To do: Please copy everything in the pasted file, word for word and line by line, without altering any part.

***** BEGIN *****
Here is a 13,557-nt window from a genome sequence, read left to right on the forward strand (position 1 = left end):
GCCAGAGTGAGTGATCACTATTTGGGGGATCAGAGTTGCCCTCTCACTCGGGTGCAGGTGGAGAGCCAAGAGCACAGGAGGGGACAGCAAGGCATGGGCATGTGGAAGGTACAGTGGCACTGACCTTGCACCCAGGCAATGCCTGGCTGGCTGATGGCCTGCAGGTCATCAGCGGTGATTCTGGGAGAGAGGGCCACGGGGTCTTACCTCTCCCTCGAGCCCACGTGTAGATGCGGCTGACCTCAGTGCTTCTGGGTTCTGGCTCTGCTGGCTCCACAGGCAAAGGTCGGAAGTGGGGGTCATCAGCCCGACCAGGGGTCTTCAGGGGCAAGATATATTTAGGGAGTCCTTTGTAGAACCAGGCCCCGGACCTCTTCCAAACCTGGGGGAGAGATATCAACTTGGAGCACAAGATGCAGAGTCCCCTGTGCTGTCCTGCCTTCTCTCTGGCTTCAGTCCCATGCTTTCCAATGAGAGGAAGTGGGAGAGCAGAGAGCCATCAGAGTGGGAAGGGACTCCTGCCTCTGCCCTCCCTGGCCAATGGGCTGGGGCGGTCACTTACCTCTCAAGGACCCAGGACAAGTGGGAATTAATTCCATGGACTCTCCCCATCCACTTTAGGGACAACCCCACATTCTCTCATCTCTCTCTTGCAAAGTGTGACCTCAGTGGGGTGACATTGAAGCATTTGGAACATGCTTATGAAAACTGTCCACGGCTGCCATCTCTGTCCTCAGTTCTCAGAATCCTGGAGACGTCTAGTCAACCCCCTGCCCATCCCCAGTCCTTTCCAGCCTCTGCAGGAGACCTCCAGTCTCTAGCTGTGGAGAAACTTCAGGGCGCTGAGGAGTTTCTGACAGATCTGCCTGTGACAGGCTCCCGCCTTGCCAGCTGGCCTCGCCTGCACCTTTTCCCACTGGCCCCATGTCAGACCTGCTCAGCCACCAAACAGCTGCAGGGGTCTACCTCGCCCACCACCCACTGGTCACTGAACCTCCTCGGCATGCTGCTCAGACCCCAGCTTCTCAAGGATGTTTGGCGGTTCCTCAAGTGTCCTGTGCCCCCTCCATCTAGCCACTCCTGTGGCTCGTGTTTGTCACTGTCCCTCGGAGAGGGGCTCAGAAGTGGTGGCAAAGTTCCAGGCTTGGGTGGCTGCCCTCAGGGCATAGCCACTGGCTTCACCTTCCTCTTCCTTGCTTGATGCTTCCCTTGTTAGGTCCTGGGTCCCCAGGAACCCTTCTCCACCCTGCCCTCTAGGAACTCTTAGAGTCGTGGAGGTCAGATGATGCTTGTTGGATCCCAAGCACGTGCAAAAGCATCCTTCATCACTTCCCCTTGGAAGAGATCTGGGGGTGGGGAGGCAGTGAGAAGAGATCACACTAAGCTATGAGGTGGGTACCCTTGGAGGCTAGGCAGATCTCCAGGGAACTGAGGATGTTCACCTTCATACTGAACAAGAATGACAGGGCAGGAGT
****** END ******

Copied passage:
Here is a 13,557-nt window from a genome sequence, read left to right on the forward strand (position 1 = left end):
GCCAGAGTGAGTGATCACTATTTGGGGGATCAGAGTTGCCCTCTCACTCGGGTGCAGGTGGAGAGCCAAGAGCACAGGAGGGGACAGCAAGGCATGGGCATGTGGAAGGTACAGTGGCACTGACCTTGCACCCAGGCAATGCCTGGCTGGCTGATGGCCTGCAGGTCATCAGCGGTGATTCTGGGAGAGAGGGCCACGGGGTCTTACCTCTCCCTCGAGCCCACGTGTAGATGCGGCTGACCTCAGTGCTTCTGGGTTCTGGCTCTGCTGGCTCCACAGGCAAAGGTCGGAAGTGGGGGTCATCAGCCCGACCAGGGGTCTTCAGGGGCAAGATATATTTAGGGAGTCCTTTGTAGAACCAGGCCCCGGACCTCTTCCAAACCTGGGGGAGAGATATCAACTTGGAGCACAAGATGCAGAGTCCCCTGTGCTGTCCTGCCTTCTCTCTGGCTTCAGTCCCATGCTTTCCAATGAGAGGAAGTGGGAGAGCAGAGAGCCATCAGAGTGGGAAGGGACTCCTGCCTCTGCCCTCCCTGGCCAATGGGCTGGGGCGGTCACTTACCTCTCAAGGACCCAGGACAAGTGGGAATTAATTCCATGGACTCTCCCCATCCACTTTAGGGACAACCCCACATTCTCTCATCTCTCTCTTGCAAAGTGTGACCTCAGTGGGGTGACATTGAAGCATTTGGAACATGCTTATGAAAACTGTCCACGGCTGCCATCTCTGTCCTCAGTTCTCAGAATCCTGGAGACGTCTAGTCAACCCCCTGCCCATCCCCAGTCCTTTCCAGCCTCTGCAGGAGACCTCCAGTCTCTAGCTGTGGAGAAACTTCAGGGCGCTGAGGAGTTTCTGACAGATCTGCCTGTGACAGGCTCCCGCCTTGCCAGCTGGCCTCGCCTGCACCTTTTCCCACTGGCCCCATGTCAGACCTGCTCAGCCACCAAACAGCTGCAGGGGTCTACCTCGCCCACCACCCACTGGTCACTGAACCTCCTCGGCATGCTGCTCAGACCCCAGCTTCTCAAGGATGTTTGGCGGTTCCTCAAGTGTCCTGTGCCCCCTCCATCTAGCCACTCCTGTGGCTCGTGTTTGTCACTGTCCCTCGGAGAGGGGCTCAGAAGTGGTGGCAAAGTTCCAGGCTTGGGTGGCTGCCCTCAGGGCATAGCCACTGGCTTCACCTTCCTCTTCCTTGCTTGATGCTTCCCTTGTTAGGTCCTGGGTCCCCAGGAACCCTTCTCCACCCTGCCCTCTAGGAACTCTTAGAGTCGTGGAGGTCAGATGATGCTTGTTGGATCCCAAGCACGTGCAAAAGCATCCTTCATCACTTCCCCTTGGAAGAGATCTGGGGGTGGGGAGGCAGTGAGAAGAGATCACACTAAGCTATGAGGTGGGTACCCTTGGAGGCTAGGCAGATCTCCAGGGAACTGAGGATGTTCACCTTCATACTGAACAAGAATGACAGGGCAGGAGT